Hepatic steatosis and normothermic perfusion-preliminary experiments in a porcine model.
Jamieson RW., Zilvetti M., Roy D., Hughes D., Morovat A., Coussios CC., Friend PJ.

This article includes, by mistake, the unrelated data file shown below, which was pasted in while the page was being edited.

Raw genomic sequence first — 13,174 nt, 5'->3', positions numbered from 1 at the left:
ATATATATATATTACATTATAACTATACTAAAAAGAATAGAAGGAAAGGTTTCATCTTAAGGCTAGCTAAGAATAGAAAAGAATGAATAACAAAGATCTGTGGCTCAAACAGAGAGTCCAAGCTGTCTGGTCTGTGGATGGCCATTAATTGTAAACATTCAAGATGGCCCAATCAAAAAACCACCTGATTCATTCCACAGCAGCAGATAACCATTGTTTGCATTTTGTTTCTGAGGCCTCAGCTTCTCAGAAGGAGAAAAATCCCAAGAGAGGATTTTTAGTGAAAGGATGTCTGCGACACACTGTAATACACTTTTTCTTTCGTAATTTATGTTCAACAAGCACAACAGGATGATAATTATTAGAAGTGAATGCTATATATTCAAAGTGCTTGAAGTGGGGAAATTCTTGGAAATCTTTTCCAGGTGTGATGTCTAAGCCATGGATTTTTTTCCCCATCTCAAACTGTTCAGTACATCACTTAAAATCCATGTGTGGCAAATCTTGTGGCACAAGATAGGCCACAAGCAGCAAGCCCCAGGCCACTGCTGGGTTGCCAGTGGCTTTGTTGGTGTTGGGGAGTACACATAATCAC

BACKGROUND: Steatotic livers are increasingly common in the donor population. Cold storage of steatotic livers exacerbates ischemia-reperfuson injury and risks primary nonfunction and recipient death. Normothermic preservation avoids prolonged cooling of the organ and may be well suited to the preservation and resuscitation of damaged livers. By ex vivo normothermic perfusion, it may be possible to preserve and improve steatotic livers, so that transplantation is a viable option. METHODS: In a porcine model, streptozotocin was used to induce a hyperglycemic, ketotic state that, together with a high fat diet, resulted in mild hepatic steatosis at 5 weeks. A blood-based oxygenated ex vivo normothermic preservation system was then used to compare extended preservation of normal and mildly steatotic porcine livers at physiological pressures and flows. Serial liver biopsies were stained with Oil Red O, a specialist triglyceride stain, and were analyzed using custom-designed image analysis to quantify the degree of lipid deposition. RESULTS: Steatotic livers were capable of correcting the perfusate base excess and maintaining factor V and bile production and showed markers of liver injury comparable with normal livers. Steatotic livers had a significantly higher urea production and required no glucose support. Preliminary results suggest that prolonged normothermic perfusion results in a reduction in steatosis. CONCLUSIONS: This study suggests that steatotic livers can be successfully preserved using normothermic preservation for prolonged periods and that normothermic preservation facilitates a reduction in hepatic steatosis. Further studies are now needed including transplantation of steatotic livers after normothermic preservation.